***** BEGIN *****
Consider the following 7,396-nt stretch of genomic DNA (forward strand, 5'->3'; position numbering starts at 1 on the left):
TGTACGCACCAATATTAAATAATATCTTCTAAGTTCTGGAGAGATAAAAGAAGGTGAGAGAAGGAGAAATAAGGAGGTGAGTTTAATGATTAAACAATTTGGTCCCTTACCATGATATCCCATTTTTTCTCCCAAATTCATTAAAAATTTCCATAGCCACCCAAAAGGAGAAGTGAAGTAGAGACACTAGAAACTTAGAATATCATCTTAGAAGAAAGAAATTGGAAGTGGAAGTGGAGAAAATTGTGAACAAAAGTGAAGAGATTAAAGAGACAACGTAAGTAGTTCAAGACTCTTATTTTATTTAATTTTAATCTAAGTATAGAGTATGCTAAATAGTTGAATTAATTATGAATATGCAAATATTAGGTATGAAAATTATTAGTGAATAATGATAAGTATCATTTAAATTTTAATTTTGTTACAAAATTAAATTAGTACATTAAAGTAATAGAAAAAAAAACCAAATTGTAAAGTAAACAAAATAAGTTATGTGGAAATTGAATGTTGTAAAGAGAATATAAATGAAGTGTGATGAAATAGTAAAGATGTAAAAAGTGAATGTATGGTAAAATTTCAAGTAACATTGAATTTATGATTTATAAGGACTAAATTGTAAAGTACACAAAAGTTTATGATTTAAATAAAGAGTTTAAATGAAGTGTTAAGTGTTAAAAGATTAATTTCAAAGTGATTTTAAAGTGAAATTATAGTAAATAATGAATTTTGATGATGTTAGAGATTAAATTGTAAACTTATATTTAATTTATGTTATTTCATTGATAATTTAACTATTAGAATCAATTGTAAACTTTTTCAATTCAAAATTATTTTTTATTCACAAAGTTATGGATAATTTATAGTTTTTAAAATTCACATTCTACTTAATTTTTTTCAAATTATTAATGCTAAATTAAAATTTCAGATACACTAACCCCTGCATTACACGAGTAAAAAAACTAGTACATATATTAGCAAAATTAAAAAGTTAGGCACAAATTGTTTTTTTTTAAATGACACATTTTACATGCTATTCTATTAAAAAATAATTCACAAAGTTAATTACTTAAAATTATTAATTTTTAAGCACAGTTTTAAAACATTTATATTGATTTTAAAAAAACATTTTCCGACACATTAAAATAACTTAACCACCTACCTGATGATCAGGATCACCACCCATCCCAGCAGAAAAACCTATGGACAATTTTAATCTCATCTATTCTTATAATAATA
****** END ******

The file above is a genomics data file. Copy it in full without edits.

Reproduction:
Consider the following 7,396-nt stretch of genomic DNA (forward strand, 5'->3'; position numbering starts at 1 on the left):
TGTACGCACCAATATTAAATAATATCTTCTAAGTTCTGGAGAGATAAAAGAAGGTGAGAGAAGGAGAAATAAGGAGGTGAGTTTAATGATTAAACAATTTGGTCCCTTACCATGATATCCCATTTTTTCTCCCAAATTCATTAAAAATTTCCATAGCCACCCAAAAGGAGAAGTGAAGTAGAGACACTAGAAACTTAGAATATCATCTTAGAAGAAAGAAATTGGAAGTGGAAGTGGAGAAAATTGTGAACAAAAGTGAAGAGATTAAAGAGACAACGTAAGTAGTTCAAGACTCTTATTTTATTTAATTTTAATCTAAGTATAGAGTATGCTAAATAGTTGAATTAATTATGAATATGCAAATATTAGGTATGAAAATTATTAGTGAATAATGATAAGTATCATTTAAATTTTAATTTTGTTACAAAATTAAATTAGTACATTAAAGTAATAGAAAAAAAAACCAAATTGTAAAGTAAACAAAATAAGTTATGTGGAAATTGAATGTTGTAAAGAGAATATAAATGAAGTGTGATGAAATAGTAAAGATGTAAAAAGTGAATGTATGGTAAAATTTCAAGTAACATTGAATTTATGATTTATAAGGACTAAATTGTAAAGTACACAAAAGTTTATGATTTAAATAAAGAGTTTAAATGAAGTGTTAAGTGTTAAAAGATTAATTTCAAAGTGATTTTAAAGTGAAATTATAGTAAATAATGAATTTTGATGATGTTAGAGATTAAATTGTAAACTTATATTTAATTTATGTTATTTCATTGATAATTTAACTATTAGAATCAATTGTAAACTTTTTCAATTCAAAATTATTTTTTATTCACAAAGTTATGGATAATTTATAGTTTTTAAAATTCACATTCTACTTAATTTTTTTCAAATTATTAATGCTAAATTAAAATTTCAGATACACTAACCCCTGCATTACACGAGTAAAAAAACTAGTACATATATTAGCAAAATTAAAAAGTTAGGCACAAATTGTTTTTTTTTAAATGACACATTTTACATGCTATTCTATTAAAAAATAATTCACAAAGTTAATTACTTAAAATTATTAATTTTTAAGCACAGTTTTAAAACATTTATATTGATTTTAAAAAAACATTTTCCGACACATTAAAATAACTTAACCACCTACCTGATGATCAGGATCACCACCCATCCCAGCAGAAAAACCTATGGACAATTTTAATCTCATCTATTCTTATAATAATA